c = pxform("iau_"+targ, "juno_junocam", t)
org = vadd(e.center, to_targ)
for th in range(-1800, 1800):
p = vadd(org, vadd(vscl(math.cos(math.radians(th/10.0)), e.semi_major), vscl(
math.sin(math.radians(th/10.0)), e.semi_minor)))
x, y = junocamlib.vector2xy(mxv(c, p), band)


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Brian Swift
post Nov 12 2019, 11:44 PM
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QUOTE (adamg @ Nov 12 2019, 09:59 AM) *
Brian, I see your code uses limbpt to find the limb, is that the easiest way do you think?

I don't recall being aware of edlimb when I developed the code that uses limbpt.
edlimb looks like a simpler interface, and is probably much faster than limbpt.
However, I notice the edlimb example uses a light time correction relative to
Jupiter's center. In limbpt, specifying the aberration correction
locus corloc="ELLIPSOID LIMB" applies light time correction to each limb point.
Since the distance to the limb can be as low as 22000km, there could be a difference
in light times of 151ms which is equivalent to about 47 pixels.

When everything is working correctly, (and you have a good estimate for the image start time)
you should be able to identify spice limb pixels on both the moon and jupiter.
(Staying aware that spice limb pixels on jupiter may be slightly within the junocam visible limb).

When the "Limb Marking" code in the Juno3D pipeline is enabled, it marks pixels along
the limb in the raw data prior to processing, which can be handy for debugging and
start time jitter analysis.

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adamg
post Nov 14 2019, 11:34 PM
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Update: I think my issue is that the transform doesn't do light stuff which I was assuming. So the first has apparent position and the second doesn't. I've tried shifting everything by the difference between the corrected and uncorrected limb to get it equivalent to the apparent poisition but not luck yet :-/
---
I've been looking at this pretty carefully and I'm not seeing my error, when I map this back to the juno location it comes out evenly spaced (so I'm mapping back to the same spot) but there's a gap. So the result from one branch is being mapped a little bit off the other. If someone could give me a hint that would be great. I used the LT method thinking it would match method wise but I tried a few and it makes very little difference.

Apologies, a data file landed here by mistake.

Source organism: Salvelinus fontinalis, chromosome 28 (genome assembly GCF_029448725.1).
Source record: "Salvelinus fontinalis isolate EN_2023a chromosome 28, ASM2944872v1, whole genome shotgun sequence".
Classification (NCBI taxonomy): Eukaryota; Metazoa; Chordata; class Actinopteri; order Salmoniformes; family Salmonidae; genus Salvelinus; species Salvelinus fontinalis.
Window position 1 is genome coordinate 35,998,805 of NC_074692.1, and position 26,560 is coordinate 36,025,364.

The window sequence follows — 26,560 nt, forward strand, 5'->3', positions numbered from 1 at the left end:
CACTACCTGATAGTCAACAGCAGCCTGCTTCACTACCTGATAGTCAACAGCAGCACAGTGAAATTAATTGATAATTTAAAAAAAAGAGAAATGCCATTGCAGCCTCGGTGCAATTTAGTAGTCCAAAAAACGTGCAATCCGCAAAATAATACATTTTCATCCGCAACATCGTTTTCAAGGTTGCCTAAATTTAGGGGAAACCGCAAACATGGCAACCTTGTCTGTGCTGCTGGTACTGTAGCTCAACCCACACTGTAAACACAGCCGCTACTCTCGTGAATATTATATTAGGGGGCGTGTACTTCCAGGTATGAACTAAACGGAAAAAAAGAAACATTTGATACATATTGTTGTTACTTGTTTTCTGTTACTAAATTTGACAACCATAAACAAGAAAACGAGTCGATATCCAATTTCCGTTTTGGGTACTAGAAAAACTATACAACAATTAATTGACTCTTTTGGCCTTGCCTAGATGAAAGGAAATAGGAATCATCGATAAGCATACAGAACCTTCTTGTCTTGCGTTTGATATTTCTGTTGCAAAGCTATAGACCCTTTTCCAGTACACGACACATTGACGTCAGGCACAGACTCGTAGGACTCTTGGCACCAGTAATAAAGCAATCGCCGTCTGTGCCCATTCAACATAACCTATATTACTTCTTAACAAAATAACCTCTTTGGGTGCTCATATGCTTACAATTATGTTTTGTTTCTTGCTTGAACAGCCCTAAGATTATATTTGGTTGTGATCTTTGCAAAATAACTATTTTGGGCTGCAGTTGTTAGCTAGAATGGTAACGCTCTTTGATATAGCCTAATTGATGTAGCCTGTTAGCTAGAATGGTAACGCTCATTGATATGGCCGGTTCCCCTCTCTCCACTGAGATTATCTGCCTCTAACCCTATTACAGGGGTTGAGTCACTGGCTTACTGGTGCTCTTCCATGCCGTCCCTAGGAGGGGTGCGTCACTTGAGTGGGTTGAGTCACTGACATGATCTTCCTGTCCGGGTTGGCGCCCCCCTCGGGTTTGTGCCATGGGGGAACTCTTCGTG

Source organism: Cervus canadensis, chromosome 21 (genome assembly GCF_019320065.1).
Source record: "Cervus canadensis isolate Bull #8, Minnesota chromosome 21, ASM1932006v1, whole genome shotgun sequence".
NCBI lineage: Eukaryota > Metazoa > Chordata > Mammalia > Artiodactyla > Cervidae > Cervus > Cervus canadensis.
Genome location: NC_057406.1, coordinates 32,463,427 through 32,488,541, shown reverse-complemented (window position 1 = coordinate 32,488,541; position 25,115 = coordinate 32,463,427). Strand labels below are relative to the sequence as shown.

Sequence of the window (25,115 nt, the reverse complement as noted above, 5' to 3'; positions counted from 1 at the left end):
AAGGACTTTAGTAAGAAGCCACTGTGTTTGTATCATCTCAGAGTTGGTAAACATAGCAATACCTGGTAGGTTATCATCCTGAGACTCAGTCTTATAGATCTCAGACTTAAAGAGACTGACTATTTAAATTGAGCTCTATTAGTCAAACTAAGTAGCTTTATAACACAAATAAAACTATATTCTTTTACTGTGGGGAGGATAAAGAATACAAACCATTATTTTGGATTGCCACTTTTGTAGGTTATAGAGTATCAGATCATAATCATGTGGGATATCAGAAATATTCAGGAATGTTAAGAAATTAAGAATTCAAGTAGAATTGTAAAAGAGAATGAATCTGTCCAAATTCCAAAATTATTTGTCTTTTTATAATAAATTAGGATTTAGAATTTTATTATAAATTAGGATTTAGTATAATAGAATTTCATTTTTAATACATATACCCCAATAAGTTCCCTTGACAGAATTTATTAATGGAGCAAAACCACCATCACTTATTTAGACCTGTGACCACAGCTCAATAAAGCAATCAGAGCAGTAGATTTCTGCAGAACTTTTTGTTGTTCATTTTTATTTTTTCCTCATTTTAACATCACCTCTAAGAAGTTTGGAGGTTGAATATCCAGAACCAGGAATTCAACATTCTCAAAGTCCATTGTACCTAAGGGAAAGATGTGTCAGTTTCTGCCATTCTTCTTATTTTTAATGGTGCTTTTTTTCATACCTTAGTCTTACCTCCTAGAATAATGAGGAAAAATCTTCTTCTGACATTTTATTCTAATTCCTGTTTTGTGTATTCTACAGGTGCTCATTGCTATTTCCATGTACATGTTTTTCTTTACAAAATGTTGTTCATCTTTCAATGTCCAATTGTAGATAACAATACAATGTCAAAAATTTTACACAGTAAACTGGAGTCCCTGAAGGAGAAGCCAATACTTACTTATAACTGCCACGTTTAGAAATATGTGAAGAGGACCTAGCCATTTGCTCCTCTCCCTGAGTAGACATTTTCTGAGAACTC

Thanks for any help.


CODE
[jupiterPos, jupiterLt] = spice.spkpos('JUPITER', et0, 'IAU_JUPITER', 'NONE', 'JUNO')
frac = 0.63
jupiterDistance = np.linalg.norm(jupiterPos)

# This fragment has the pixel direction vectors already calculated as "direction"
with spice.no_found_check():
[point, trgepc, srfvec, found ] = spice.sincpt(
'Ellipsoid', 'JUPITER', et,
'IAU_JUPITER', 'LT', 'JUNO',
'JUNO_JUNOCAM', v)
if found:
cloundInd = (thisSlice - sliceLow)*1648*128 + y*1648 + x
pointCloud[cloundInd,:] = point
else:
direction = np.array(v)
pos = frac*direction*jupiterDistance/np.linalg.norm(direction)
rotationMatrix = spice.pxfrm2('JUNO_JUNOCAM','IAU_JUPITER',et, et-jupiterLt*frac)
pos = spice.mxv(rotationMatrix, pos)
pos -= jupiterPos
cloundInd = (thisSlice - sliceLow)*1648*128 + y*1648 + x
pointCloud[cloundInd,:] = pos

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adamg
post Today, 12:57 AM
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Took a while. It wasn't light travel time because the error introduced is too small. It was that I tried hand fitting the limb which gave a timing error which gave an angle offset from the spacecraft spin. So doing a limb search got the timing to line up. I scaled everything by its dot product to the Jupiter vector so it ended up on a plane. I dropped the extra dimension by taking the first row as one basis vector and then taking a column as another vector, made it orthonormal then projected everyting onto those vectors. It gave the first picture and I did a KD nearest neigbour search to rasterize it, second image. I kind of like the projection to a plane as I feel it makes it more like a real single camera, at least it'll behave just like a pinhole camera.

The projection to an imaginary Juno centered sphere is nice because it doesn't need any spice ray projections so takes no time and as I'm unprojecting it from the same point of view the Jupiter mapping bit isn't actually doing anything (other than some super serious finding of errors!). I feel the sphere project -> plane -> dimension reduction can easily be made into a single stage so you wouldn't actually have to do the imaginary sphere thing (Though honesty it's not that bad as it is). That should get it way faster than what I have so then a super simple pipeline can use all the hard work that went into the SPICE kernels to make nicely stitched pictures. I'm sure the nearest neighbour search can be improved on too because the data has structure so you always know which direction will get you closer, anyone know of an implementation of such a thing?